I take comfort in the fact that Jesus had twelve disciples.

Yes, Judas betrayed him, but the twelve we’re more prone to mention are basically the original “squad” if you will. However, I feel that by today’s standards—Jesus’s social life would not be considered so grand.

Only twelve?

That seems a bit odd for someone who can turn water into wine and feed a multitude people with a single overwhelmingly pitiful meal unfit for the average man. Yet a dozen is all he had—all he actually required—and at this hopefully early part in my life, I can’t help but envy, yet revere all the same, his small social circle.

In college, everyone wants to be friends—at least that’s how it seems. With that said though, I really and truly do think everyone wants to connect to someone one on one level or another. Even before I was thinking about college and was still a reticent 14 year-old, I’ve heard time and time again that “You’ll make lifelong friends in college!”, and some days I believe this. For the most part, everyone is incredibly outgoing and willing to make conversation, and it almost seems as if there’s no logical reason I can’t be friends with any and everyone here. But if I were to be honest, I’d say that I almost dislike the idea of that.

Don’t get me wrong.

I love people—I really and truly do—but do I trust people? Now that’s another question…

It’s not that I have an idea in my head that people only want out of a relationship what they can get out of you because I’ve already been up and down and all around that street. And while I can say that I’ve moved on from that travesty of a relationship, I’d be lying if I said it didn’t affect the way I perceive others in some way. However, that’s not the complete source of my hesitancy to befriend others. If anything it was water to the plant.

The chief reason behind this is simply the fact that I’m not from here.

I come from a place where I’m understood quite well. I can say the most with the least, and I can be myself without much fear of misconstruction, and while this can be true of most anyone—to a certain degree—the fact that I come from Texas and not Iowa plays a large role in people’s willingness to form relationships.

Before I continue, however, I’m not looking for fair-weather friendships—something I’ve never been a fan of ever since high school. I don’t see the point of engaging in another person with having no real intent of following through with the relationship itself. However, I feel that people naturally have a bad habit of making abortive connections as it is, and I’ve seen this play out quite a bit. Someone’s friends with someone they don’t even enjoy, or someone just doesn’t treat someone else how that person would like to be treated—but I could write a whole sermon about this, so I think I’ll stop now because I’m certainly no James Weldon Johnson.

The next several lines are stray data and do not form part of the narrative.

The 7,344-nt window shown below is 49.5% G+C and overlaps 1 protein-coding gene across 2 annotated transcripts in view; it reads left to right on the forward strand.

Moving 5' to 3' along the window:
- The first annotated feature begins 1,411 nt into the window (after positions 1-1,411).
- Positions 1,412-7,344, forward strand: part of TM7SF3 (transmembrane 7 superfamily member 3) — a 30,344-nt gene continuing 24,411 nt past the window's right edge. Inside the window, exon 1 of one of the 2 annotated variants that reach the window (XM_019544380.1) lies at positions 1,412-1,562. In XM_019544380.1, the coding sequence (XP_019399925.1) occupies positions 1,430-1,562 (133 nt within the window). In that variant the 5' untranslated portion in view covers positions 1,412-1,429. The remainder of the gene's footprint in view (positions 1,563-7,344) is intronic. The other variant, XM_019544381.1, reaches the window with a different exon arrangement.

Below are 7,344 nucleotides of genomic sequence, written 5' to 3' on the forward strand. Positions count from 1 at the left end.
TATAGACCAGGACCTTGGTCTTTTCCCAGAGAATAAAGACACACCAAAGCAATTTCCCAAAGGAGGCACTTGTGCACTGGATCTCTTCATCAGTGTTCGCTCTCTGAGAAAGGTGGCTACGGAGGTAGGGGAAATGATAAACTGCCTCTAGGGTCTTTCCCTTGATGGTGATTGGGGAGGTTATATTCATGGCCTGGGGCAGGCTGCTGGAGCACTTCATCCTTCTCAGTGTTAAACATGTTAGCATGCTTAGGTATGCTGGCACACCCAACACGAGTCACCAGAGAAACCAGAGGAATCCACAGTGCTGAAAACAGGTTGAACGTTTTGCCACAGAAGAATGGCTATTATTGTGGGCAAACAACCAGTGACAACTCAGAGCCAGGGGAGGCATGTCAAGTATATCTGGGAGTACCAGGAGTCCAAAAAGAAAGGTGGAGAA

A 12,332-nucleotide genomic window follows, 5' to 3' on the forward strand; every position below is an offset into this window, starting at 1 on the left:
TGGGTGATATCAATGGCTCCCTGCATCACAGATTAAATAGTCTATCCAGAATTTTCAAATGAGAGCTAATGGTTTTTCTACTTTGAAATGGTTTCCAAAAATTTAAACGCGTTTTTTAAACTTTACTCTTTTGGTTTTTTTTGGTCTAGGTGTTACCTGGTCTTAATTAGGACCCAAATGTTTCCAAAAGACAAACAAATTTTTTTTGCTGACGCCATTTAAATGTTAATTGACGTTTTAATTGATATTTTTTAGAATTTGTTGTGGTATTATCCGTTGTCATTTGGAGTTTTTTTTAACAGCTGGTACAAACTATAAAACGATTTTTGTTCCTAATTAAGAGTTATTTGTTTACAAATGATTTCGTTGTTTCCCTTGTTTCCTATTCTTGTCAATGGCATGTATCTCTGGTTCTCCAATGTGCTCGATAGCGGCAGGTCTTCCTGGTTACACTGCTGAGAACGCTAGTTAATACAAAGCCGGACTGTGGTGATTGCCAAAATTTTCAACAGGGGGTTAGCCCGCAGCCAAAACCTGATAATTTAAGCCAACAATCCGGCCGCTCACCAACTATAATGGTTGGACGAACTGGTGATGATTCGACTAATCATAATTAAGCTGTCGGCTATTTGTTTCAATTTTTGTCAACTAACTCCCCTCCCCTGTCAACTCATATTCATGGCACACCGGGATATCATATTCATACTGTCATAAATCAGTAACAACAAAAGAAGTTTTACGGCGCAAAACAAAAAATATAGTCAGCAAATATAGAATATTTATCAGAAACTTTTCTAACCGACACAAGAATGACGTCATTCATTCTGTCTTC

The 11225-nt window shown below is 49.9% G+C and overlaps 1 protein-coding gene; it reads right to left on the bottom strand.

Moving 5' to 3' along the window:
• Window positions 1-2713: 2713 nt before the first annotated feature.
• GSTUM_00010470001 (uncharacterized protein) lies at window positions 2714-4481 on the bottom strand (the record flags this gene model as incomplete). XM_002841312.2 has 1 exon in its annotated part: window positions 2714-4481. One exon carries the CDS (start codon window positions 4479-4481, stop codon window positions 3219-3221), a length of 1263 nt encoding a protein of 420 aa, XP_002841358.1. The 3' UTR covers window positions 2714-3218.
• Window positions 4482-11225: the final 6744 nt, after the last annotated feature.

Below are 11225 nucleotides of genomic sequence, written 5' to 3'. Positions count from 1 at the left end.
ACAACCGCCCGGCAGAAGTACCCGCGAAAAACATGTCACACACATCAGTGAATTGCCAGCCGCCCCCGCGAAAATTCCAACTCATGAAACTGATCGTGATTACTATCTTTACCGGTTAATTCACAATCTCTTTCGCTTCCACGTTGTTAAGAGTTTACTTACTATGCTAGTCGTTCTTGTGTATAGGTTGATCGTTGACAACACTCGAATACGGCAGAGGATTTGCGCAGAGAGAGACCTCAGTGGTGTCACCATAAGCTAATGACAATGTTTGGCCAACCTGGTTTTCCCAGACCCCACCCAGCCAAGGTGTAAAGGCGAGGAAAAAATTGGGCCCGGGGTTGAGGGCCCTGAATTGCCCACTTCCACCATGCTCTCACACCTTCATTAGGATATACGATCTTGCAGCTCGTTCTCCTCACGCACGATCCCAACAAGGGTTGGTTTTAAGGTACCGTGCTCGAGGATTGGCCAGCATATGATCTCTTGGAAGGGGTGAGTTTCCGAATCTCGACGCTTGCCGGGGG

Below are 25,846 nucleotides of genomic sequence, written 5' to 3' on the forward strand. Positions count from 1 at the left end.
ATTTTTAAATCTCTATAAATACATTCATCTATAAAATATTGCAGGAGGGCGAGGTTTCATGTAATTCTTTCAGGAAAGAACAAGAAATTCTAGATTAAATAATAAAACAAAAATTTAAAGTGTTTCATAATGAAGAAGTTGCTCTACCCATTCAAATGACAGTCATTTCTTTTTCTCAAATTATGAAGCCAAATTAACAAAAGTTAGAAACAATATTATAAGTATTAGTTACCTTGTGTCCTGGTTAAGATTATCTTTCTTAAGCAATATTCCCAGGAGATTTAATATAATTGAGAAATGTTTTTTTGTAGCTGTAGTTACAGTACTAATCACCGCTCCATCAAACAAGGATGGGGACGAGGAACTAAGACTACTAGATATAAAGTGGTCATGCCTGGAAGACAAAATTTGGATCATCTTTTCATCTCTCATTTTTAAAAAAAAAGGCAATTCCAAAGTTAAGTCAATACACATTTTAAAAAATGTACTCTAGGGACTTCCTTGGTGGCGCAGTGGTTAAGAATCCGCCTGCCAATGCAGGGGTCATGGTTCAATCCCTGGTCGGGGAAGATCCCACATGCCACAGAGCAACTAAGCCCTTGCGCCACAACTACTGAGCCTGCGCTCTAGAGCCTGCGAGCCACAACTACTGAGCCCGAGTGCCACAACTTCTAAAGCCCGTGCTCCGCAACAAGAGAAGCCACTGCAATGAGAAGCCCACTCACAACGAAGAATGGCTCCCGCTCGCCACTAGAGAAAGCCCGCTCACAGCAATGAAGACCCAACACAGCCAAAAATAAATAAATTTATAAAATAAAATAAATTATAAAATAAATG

I only get the phantom feeling that many of the people that come to the University of Iowa already knowing a great deal of people aren’t pursuing relationships with new people past what I described above. And I understand that the first semester of my first-year is only half over, but again, as long as I am a first year—this blog shall chronicle (to the best of its ability) the freshman experience from start to finish.

What’s harder for me personally, however, is that I am an open book—an open book with several big words that is. While I am open and honest, it’s difficult to gauge what all I should explain to people I’m starting fresh with, and because of this I do question not the value of making new connections but my capability to do so—and on some levels the point of it all. I am outgoing and like to laugh, yes, but I want more out of a relationship than an exchange of gilts. Moreover, I’ve been through nothing with these people. All of the good friends I can count on my hand back in Texas followed me through some incredibly complex and, at times, nightmarish moments, and to be told that I will meet people here that will rival their loyalty and support almost makes me indignant—as if anyone could be as much a friend as they have proven themselves to be…

And then I think of Jesus—who had the tiniest social circle imaginable by a 21st century technophile like myself—and naturally I can’t help but be jealous of him in a non-Judas, I’m-going-to-betray-you type way. It’s just nice to know that a small circle is all you need, but to settle for the veterans in my life and undervalue the 5,000+ students here would be a disservice to not only them but myself as well which inevitably defeats the purpose of the university’s mission.

We’re supposed to meet new people and make new friends—“lifelong friends”—and it’s easy to go the Jesus route and proclaim that what I have is all I need, especially for someone like me. However, where things stand now, I do believe there are potential relationships here that are worth it. I just don’t know which ones yet, which I feel is natural(ly unnerving). Or maybe it’s simply a feeble hope I’m holding out for someone to justify and confirm?

Nevertheless, I believe everyone will go through this How-Many-Friends-Would-Jesus-Have dilemma, whether they’re aware of it or not, when they begin to consider the value of their relationships—even the Iowans who come here with their best friends and 95% of their graduating class. This social crisis of biblical proportions is only happening to me now because I came knowing and, in some ways, trusting no one.

I’m a brave boy, though. I’m used to discomfort and putting myself out there. (Boy do I have a lot of stories about that…) And while I can’t say the same for everyone, I believe I’ll be fine in the end (at least that’s the hope) even if I do choose to defy the Jesus paradigm…

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